“More inept decision-making by the Forest Service who decided to try and ‘manage’ this fire and let it burn instead of suppression — during one of the worst droughts in recent history.”

— Tweet from Lt. Gov. Spencer Cox on Sept. 13.

Did the Pole Creek fire get away from the U.S. Forest Service?

Absolutely, but when the state’s second ranking official says the feds ineptly let it burn, he’s only showing his own shortcomings.

In fact, the Forest Service had 52 people on the scene within a day of the lightning strike that started it, and the intention was never to just “let it burn.”

If Cox didn’t know that when he spoke up, he could have. Five days before his tweet, the Forest Service had posted on its website that it had two hand crews, one engine crew and seven supervisors on the fire.

“Firefighters are using confine and contain suppression techniques to minimize risk to firefighters while allowing the fire to reduce heavy fuel loading and enhance wildlife habitat,” the Forest Service reported on Sept. 8.

If Cox wants to second-guess, he should do it in real time when it might do some good. Instead, he waited until an unexpected wind blew the fire up.

It’s so easy for this to get sucked up into the Twitter-fueled, fake news/political tribalism vortex, something Cox generally tries to rise above. Spreading the idea that the Forest Service simply let a fire burn perpetuates the bogus line that public lands managers in Washington are bowing to environmentalists with little regard to Utahns.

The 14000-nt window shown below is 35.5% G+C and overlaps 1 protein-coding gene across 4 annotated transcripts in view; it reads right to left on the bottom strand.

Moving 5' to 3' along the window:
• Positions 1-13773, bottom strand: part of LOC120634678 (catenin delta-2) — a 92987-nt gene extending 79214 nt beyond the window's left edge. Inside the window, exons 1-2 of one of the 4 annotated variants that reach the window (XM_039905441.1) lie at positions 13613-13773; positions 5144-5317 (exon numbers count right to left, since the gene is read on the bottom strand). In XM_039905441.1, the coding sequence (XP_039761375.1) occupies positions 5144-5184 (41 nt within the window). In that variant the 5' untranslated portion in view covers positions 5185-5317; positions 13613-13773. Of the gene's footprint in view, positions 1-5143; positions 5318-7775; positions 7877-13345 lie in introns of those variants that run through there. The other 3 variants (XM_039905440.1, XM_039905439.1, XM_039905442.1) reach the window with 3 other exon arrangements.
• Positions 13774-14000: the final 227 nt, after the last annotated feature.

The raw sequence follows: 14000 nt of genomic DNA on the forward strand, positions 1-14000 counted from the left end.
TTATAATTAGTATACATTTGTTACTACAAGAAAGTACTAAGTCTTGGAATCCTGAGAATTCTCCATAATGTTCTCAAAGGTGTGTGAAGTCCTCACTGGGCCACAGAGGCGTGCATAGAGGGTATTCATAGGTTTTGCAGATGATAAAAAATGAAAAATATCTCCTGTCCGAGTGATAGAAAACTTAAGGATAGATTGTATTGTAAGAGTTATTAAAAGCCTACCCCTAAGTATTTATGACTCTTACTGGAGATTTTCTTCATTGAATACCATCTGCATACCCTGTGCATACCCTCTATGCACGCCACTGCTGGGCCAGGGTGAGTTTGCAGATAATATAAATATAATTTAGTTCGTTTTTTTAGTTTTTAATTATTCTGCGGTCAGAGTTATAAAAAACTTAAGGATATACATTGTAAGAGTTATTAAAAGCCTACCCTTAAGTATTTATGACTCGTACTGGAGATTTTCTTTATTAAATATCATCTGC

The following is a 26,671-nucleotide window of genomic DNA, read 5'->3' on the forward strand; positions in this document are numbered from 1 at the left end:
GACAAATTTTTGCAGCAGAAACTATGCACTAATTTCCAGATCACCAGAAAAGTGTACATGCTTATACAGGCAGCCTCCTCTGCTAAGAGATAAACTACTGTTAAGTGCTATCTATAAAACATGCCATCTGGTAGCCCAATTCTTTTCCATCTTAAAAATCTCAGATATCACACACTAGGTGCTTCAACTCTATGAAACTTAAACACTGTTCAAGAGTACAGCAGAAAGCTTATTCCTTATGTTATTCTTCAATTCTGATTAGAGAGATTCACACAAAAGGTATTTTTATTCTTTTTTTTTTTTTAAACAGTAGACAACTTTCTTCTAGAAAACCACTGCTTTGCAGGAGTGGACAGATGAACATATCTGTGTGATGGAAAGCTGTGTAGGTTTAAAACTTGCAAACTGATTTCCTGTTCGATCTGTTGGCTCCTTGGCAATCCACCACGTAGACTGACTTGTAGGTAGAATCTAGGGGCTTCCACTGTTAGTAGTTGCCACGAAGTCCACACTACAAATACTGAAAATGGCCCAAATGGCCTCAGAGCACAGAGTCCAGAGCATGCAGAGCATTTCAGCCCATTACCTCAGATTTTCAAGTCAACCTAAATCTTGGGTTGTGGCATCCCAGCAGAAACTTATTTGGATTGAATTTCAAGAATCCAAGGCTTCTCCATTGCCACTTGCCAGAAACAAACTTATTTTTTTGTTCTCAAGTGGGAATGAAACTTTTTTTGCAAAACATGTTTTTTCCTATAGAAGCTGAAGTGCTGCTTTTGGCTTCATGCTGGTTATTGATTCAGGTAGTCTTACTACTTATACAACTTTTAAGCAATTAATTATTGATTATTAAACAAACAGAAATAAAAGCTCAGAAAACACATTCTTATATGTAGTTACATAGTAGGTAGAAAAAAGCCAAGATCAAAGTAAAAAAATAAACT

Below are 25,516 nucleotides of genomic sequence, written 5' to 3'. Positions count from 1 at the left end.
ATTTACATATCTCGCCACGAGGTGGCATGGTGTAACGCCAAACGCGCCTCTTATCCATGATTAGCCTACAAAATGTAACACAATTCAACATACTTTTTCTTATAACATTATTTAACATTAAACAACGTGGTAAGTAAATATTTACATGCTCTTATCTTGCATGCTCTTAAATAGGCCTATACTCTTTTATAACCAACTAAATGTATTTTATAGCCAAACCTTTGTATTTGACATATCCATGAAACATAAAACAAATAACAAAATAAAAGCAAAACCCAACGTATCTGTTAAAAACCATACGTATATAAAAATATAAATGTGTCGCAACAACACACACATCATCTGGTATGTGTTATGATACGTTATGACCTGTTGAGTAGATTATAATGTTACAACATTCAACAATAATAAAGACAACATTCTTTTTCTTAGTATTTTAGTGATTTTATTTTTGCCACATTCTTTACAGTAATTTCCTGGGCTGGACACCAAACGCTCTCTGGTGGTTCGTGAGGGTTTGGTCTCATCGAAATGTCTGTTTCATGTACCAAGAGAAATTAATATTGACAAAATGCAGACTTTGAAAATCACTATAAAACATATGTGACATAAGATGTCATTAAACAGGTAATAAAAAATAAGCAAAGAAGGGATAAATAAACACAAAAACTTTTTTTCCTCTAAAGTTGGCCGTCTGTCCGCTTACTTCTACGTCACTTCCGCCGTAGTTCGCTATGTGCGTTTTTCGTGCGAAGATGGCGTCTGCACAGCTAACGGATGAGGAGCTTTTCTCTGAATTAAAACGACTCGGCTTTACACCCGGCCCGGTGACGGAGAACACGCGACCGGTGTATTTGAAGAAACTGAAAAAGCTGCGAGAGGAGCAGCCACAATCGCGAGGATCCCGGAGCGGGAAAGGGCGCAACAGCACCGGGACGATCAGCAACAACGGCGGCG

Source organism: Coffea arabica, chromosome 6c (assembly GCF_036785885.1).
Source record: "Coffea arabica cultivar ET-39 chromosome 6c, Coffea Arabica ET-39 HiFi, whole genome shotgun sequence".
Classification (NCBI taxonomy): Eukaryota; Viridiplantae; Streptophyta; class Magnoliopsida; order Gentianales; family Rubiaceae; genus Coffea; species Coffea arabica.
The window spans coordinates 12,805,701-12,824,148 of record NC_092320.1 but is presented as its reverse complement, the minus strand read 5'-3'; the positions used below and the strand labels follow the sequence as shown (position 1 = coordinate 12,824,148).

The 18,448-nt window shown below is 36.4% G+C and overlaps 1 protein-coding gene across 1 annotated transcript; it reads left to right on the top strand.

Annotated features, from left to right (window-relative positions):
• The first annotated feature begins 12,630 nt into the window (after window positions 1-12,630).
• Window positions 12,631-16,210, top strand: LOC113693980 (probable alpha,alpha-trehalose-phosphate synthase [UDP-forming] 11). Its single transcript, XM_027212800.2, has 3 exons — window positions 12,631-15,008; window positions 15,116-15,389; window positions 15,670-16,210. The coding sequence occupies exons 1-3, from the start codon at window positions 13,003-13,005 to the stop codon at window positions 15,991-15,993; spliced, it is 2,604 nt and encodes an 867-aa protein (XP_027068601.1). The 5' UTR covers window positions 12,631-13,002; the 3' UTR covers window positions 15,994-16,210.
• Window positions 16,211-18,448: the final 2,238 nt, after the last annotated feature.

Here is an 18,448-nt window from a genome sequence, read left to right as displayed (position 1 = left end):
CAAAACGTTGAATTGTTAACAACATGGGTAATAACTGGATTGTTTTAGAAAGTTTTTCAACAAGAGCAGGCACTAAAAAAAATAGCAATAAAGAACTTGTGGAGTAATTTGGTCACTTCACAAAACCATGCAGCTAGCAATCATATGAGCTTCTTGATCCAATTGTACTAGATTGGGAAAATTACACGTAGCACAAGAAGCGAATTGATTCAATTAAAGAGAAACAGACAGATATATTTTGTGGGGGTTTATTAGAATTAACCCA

In fact, this decision was made locally by the Forest Service’s experts, all of whom are Cox’s constituents. Simply put, they know more about this than he does. They have to weigh not just the property at risk but also the limited resources available across the West in this fire-filled season. They also have to look out for the people most threatened by wildfires — the firefighters, almost all of whom are Westerners, including many Utahns.

The decision made on Pole Creek was similar to ones made on earlier Utah fires in this dry fire season. In those cases, the fires behaved as expected and control measures worked.

The wildfire equation is not simple, and climate change and a human desire to live among trees are much bigger factors than any bureaucrat’s decisions. At the heart of the problem is that forests need fire. It’s an undeniable part of the natural cycle, one that can’t be duplicated by simply removing the fuel. Even as logging can be part of the solution, fire does things that logging can’t.

Yes, years of federal forest policy have put us in this position. But most of the problem is because the Forest Service has been fighting fires aggressively, not because it hasn’t. The result is a buildup of fuels that now, in the age of climate change, must be carefully reduced.

Even with the Pole Creek fire reaching what could be called a worst case scenario — with erosion and mudslides still to come — no lives have been lost and property destruction has been minimal. And a large patch of forest can begin its next growth cycle.

If it had to do it again knowing what it knows now, the Forest Service likely would have tried to kill this fire outright early on. But that would have only put off the inevitable.

Cox declined to elaborate when a Tribune reporter tried to follow up with him about his tweet and the Forest Service’s explanation.

Instead, he just let it burn.